(Note: Since these exams are all based on the principles of the Common European Framework of Reference for Languages (CEFR), for the sake of convenience and brevity we will henceforth refer by name only to the DELE, thus standing for the conjoint of Spanish exams, unless we need to mention one specifically; in other words, the tips below apply to them all).
1. Know what the didactic goals are of the oral exam.
These exams test your ability to communicate orally in everyday situations. There’s no more common, nor more essential way of communicating, than by means of speaking. This makes the oral expression task obviously crucial in assessing your overall communicative competency. So, what is the level of communicative ability that the DELE examiners desire at each of the different levels, from A1 through C2? You can study the policy statements of the Cervantes Institute and / or the European Union’s “Common European Framework of Reference for Language” (DELE is the Spanish iteration of the latter). Or, if you don’t want or can’t plough through these long documents with their high academic language (in Spanish): simply ask for our free 96-page DELE / SIELE Exam Orientation and Acing Tips handbook, which will show you all you need to know, in plain English. Just click on the book promo image lower down, to ask for it – FREE and with no obligation to sign up for tuition.
2. Know the assessment criteria & scoring system.
You need to be familiar with the system and criteria that the examiners will be using to assess your oral expression performance. If you don’t know what they are actually looking for, you won’t know how best to make your presentations or how to most effectively converse with your interviewer. Our DELEhelp study material include actual audio clips of oral expression exam candidates who passed and who failed, together with the examiners’ comments. We also have included the full official assessment criteria, translated into English, of both of the two scoring scales used, namely the holistic scale and the analytical scale. Again, these are all covered in our FREE DELEhelp Workbook #9.2 : DELE / SIELE Exam Orientation and Acing Tips (which is available as a download in .pdf format – see book promo image at end of this post – or click on this LINK).
3. Read out loud when you practice.
Whenever you are reading Spanish books, blogs or news media during your self-study and relaxation hours, read out loud. As preparation and practice of your pronunciation, do as much of your Spanish reading en voz alta, so that you can get accustomed to actually saying words, not just seeing or thinking them.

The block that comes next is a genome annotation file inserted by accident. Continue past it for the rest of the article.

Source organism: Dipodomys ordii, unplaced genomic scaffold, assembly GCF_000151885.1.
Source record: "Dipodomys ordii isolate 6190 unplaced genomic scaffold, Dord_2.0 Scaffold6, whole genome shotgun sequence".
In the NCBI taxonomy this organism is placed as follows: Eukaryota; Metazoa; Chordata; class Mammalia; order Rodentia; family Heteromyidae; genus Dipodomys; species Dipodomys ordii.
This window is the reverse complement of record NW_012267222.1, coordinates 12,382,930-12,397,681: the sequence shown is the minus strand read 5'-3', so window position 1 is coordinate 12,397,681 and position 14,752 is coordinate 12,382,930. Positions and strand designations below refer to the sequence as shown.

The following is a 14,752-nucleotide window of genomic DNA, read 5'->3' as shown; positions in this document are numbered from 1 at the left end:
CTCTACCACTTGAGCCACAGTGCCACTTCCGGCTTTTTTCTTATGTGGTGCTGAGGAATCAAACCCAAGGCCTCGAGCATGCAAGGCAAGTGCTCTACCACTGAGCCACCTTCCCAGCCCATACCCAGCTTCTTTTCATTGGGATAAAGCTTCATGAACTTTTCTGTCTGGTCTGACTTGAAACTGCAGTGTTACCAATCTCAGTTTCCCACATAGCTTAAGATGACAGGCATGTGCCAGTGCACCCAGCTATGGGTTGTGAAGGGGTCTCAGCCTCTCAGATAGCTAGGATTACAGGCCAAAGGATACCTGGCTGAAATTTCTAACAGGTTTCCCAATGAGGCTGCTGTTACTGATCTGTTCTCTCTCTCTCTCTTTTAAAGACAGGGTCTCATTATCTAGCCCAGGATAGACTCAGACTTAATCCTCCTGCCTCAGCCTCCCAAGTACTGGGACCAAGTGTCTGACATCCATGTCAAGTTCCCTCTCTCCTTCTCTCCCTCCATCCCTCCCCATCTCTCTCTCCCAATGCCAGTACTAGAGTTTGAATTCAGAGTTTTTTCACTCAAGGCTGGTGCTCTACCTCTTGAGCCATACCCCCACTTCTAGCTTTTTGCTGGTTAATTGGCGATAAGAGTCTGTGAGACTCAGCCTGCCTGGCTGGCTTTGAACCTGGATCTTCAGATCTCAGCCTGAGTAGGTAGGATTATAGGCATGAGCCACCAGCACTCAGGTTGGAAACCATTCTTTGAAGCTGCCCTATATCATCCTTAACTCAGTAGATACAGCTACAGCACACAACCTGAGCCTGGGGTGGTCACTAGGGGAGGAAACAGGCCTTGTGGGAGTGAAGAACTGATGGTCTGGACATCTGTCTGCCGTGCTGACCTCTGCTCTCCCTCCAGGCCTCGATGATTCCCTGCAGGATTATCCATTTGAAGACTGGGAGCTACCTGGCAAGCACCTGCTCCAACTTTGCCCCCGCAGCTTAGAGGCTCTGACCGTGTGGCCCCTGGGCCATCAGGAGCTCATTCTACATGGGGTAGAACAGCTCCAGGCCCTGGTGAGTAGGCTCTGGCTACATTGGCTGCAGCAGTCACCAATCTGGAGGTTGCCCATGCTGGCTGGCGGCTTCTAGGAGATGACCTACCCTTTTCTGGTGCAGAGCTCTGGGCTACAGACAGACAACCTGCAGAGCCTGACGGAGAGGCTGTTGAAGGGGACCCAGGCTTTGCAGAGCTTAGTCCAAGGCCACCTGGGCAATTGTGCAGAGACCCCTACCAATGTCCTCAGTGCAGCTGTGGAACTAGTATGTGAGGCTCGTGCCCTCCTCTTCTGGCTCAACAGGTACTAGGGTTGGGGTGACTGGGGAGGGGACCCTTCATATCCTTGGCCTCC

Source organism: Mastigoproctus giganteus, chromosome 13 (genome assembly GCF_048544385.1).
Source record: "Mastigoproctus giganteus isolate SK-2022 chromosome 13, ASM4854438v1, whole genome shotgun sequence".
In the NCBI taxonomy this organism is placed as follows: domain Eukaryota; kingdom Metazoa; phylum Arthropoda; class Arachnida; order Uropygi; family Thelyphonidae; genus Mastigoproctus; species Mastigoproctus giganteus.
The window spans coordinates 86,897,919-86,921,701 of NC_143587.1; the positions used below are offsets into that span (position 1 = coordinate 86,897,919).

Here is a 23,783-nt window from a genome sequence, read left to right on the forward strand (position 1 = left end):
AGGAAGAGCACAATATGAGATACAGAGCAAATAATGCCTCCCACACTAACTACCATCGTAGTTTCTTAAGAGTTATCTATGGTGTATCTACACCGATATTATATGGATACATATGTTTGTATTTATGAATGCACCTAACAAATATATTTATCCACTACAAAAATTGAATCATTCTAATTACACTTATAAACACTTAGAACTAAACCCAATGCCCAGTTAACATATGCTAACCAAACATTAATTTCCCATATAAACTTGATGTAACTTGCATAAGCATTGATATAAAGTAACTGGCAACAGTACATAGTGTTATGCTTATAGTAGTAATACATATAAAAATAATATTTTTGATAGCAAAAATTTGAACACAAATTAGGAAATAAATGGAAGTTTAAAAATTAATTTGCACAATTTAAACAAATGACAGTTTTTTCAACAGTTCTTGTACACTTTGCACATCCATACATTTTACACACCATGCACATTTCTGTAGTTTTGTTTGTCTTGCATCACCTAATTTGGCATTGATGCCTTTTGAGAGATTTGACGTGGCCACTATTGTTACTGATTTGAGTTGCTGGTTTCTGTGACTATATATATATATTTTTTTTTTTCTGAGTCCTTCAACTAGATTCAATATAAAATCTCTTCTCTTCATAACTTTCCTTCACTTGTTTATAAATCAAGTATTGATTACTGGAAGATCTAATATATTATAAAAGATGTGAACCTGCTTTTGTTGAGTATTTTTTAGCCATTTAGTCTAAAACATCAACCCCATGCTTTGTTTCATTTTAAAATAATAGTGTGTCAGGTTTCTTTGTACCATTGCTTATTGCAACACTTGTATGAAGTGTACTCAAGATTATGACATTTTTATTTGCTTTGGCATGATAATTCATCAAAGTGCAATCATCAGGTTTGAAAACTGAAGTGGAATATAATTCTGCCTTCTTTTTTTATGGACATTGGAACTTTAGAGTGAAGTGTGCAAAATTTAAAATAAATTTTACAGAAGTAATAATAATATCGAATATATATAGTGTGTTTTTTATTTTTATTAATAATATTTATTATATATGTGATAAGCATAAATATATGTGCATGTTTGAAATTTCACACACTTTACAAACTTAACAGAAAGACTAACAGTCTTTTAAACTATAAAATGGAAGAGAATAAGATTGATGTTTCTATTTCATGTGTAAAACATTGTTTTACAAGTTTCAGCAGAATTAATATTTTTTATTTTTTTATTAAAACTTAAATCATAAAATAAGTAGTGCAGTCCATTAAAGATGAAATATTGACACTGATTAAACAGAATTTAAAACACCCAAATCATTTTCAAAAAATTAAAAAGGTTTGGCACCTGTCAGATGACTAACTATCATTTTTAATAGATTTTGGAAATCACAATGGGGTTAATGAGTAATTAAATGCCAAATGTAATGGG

4. Record your practice sessions, preferably on video
When you do simulations of oral presentations with your coach, record yourself on video (Skype, which we use for our online coaching, has the appropriate feature for this). That way you can hear and see yourself in action, and can take note of improvements you need to make. (The key, of course, is to have access to an expert, 1-on-1 tutor to simulate the exam interviews with, to guide you and give you feed-back – oral practice is the one component of exam prep that you can’t effectively do on your own, by your lone-self).
5. If possible, do the oral the day before the written exam
If you are given such an option by your exam center administrators, try to do the oral test when you will still be at your freshest. Try also to be the first candidate to be examined on the day, so that the examiners also can be at their freshest, without yet having established a very high bar due to some genius who had gone before you (remember, this part of the exam is scored in real time, there at the exam center, by two examiners sitting with you).
6. Read (and re-read) the instructions with great care.
At the start of the oral exam, you will be given the exam paper and time to prepare. Carefully study the guidelines – they contain clear guidance about what is expected of you, which topics you need to address in your oral presentation, what the contextual setting is of – for example – the photo you have to discuss, etc.